Preserving the heritage, history and resources of her family’s 139-year-old ranch is something this Colorado rancher takes seriously.
Interview and Photograph by JENNIFER DENISON
SARA KETTLE SHIELDS WAS RAISED on the San Isabel Ranch in Westcliffe, Colorado, which her great-grandfather, William Charles Kettle, homesteaded in 1872. A graduate of Colorado State University with a bachelor’s degree in equine science and a master’s in beef industry leadership, Sara worked in several facets of the cattle industry for more than 10 years before receiving a call from her father, who was 73 at the time, asking if she’d like to come home and help run the ranch. It’s a job she gladly accepted and continues to do in his honor.
MY FATHER, BEN KETTLE, was a country veterinarian who graduated from Colorado A&M in 1944. His commitment to the land, livestock and community provided an example of leadership I try to uphold today.
WHEN FATHER GOT OLDER, I got to be his right-hand man. I remember one fall we were pregnancy checking the cows and I had taken it upon myself to learn to do that. He flipped over a five-gallon bucket, sat on it, grinned and said, “I’ve waited a lot of years to be able to sit and watch.” It was a wonderful moment because I felt so much a part of our ranch and that the responsibility was on my shoulders.
THERE IS A LOT OF BUZZ TODAY about low-stress cattle handling, livestock management and animal husbandry. These management styles are not a recent addition to our ranch, but a long-time philosophy.
I AM THE YOUNGEST of 10 children. Because my father had six girls and four boys on his cowboy crew, he never made me feel like I shouldn’t be part of the ranch work because I was a girl. He encouraged us to do whatever we wanted with our whole heart.
“There are times when the ranch comes first and our family earns less.”
I DIDN’T DECIDE to go back to the ranch; my dad made that decision. Although it was always in my heart to return, it was up to him when he needed the help and felt that it was time for the next generation to come home. I got that call in 1996. It was bittersweet, as I was leaving a job with the Nebraska Cattlemen’s Association I truly loved. The hidden blessing was that the timing was perfect. Five years after I returned, my father passed away suddenly. I cherish the time we shared.
I MET MY HUSBAND, Mike, in Westcliffe. He was managing the ranch to the south of ours. We became very good friends and traded help. Then my dad offered him a job on our ranch. What better thing to do than fall in love with the boss’s daughter?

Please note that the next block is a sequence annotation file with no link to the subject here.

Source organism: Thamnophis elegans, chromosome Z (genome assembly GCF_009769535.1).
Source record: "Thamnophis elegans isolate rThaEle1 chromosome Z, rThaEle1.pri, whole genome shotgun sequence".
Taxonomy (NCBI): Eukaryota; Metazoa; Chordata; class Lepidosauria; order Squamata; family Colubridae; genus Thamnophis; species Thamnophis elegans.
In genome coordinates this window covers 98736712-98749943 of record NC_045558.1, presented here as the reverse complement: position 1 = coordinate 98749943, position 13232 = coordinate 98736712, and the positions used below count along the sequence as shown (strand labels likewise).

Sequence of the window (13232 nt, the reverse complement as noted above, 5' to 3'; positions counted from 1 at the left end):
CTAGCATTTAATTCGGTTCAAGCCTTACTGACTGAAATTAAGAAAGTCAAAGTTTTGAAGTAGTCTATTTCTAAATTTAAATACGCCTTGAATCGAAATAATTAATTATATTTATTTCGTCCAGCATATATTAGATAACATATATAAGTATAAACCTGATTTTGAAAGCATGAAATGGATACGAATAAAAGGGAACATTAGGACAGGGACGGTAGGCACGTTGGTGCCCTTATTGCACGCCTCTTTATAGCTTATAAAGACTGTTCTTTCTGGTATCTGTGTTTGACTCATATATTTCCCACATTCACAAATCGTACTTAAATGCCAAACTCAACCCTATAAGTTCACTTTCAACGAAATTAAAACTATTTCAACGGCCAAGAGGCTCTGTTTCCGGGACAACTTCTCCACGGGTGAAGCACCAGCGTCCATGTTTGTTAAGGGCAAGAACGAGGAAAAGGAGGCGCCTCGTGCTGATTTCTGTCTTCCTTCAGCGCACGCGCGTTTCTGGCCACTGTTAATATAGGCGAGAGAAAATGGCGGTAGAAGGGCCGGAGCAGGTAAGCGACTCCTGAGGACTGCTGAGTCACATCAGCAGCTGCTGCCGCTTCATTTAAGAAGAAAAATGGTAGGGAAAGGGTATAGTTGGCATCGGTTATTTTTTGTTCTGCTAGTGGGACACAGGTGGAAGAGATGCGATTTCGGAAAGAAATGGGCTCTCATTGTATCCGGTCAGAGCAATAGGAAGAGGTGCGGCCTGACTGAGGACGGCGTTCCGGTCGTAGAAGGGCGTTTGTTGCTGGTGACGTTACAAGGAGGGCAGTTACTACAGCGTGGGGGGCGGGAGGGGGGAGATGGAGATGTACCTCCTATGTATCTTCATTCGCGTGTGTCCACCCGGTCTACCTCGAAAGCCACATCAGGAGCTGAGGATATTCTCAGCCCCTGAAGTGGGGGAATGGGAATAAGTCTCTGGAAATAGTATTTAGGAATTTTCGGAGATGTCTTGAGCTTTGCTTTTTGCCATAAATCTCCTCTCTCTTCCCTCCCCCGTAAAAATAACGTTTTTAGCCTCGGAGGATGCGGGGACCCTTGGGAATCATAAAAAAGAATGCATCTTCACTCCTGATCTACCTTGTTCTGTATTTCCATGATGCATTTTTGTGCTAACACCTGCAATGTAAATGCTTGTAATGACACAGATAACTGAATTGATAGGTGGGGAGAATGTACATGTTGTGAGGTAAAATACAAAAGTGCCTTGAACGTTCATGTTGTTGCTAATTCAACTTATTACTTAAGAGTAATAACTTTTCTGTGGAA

THERE’S AN UNSPOKEN communication between us. For example, when working cows we rarely have to check with each other to see who’s going to get the gate or ride up front.
FROM THE TIME I was a little girl, horses were my refuge. I found such joy riding bareback everywhere I went on good ranch horses. The moment I got off the school bus, I’d grab a can of oats and go down to the horse pasture. Sometimes I’d do what kids do—sit backwards and simply read a book or study the shapes of the clouds from my horse’s back. Countless hours have been spent horseback pasture-checking cows. These are quiet moments other industries cannot provide. The horses in my string have always supplied a special friendship.
I’VE FOUND THE BALANCE between the ranch and my responsibilities as a wife, mother and member of the community through the Lord. I strive to keep my heart and priorities in the right place. It’s remembering that He’ll give me another day if the house isn’t perfectly clean because I need to put a calving heifer first.
WE PARTNERED with neighboring ranchers on a conservation easement. As a family, it provides peace of mind because what is most important to us is the natural resources and working landscape.
MIKE AND I are devoted to the idea of both of us working on the ranch, rather than one of us getting a job in town, so we’ve had to diversify to earn additional income. I give riding lessons, take in colts and manage a vacation house on the ranch. Mike buys and sells cattle for other feed yards.
I’M AMAZED at how much colts teach me. Watching them grow and develop, and knowing I had a hand in how they respond, is a great journey.
THE NOTION of not being here is an ever-present thought, but we’re not willing to throw in the towel. The thought of having someone else own the cows we’ve raised for generations makes us realize that the land and livestock are part of the family.
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